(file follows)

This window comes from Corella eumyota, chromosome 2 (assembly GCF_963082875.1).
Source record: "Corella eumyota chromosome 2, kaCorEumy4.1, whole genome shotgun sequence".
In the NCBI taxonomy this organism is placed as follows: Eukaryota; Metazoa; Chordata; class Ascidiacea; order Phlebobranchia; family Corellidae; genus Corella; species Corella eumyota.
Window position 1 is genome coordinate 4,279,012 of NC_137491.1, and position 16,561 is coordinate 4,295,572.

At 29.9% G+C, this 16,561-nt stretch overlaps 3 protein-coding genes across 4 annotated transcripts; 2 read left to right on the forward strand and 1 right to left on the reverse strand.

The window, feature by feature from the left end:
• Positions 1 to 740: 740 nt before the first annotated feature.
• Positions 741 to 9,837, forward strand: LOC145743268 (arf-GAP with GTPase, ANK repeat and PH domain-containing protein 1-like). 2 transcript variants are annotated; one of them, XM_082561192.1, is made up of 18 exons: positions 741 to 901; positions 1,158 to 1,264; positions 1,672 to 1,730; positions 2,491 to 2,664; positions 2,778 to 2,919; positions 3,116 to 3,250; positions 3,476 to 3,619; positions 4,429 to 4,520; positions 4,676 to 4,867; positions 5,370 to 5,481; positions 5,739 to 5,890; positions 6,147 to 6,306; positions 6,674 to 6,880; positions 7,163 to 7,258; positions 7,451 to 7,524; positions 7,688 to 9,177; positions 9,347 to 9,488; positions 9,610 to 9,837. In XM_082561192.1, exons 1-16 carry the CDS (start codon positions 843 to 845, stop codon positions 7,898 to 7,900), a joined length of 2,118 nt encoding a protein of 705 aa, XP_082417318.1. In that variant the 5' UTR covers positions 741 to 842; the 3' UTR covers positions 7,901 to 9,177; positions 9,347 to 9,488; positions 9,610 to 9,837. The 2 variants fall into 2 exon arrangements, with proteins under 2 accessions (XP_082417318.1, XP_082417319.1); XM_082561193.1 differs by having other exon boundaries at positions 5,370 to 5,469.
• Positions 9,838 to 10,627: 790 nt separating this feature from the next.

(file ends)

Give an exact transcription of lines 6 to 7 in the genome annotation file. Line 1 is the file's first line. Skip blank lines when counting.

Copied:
The window, feature by feature from the left end:
• Positions 1 to 740: 740 nt before the first annotated feature.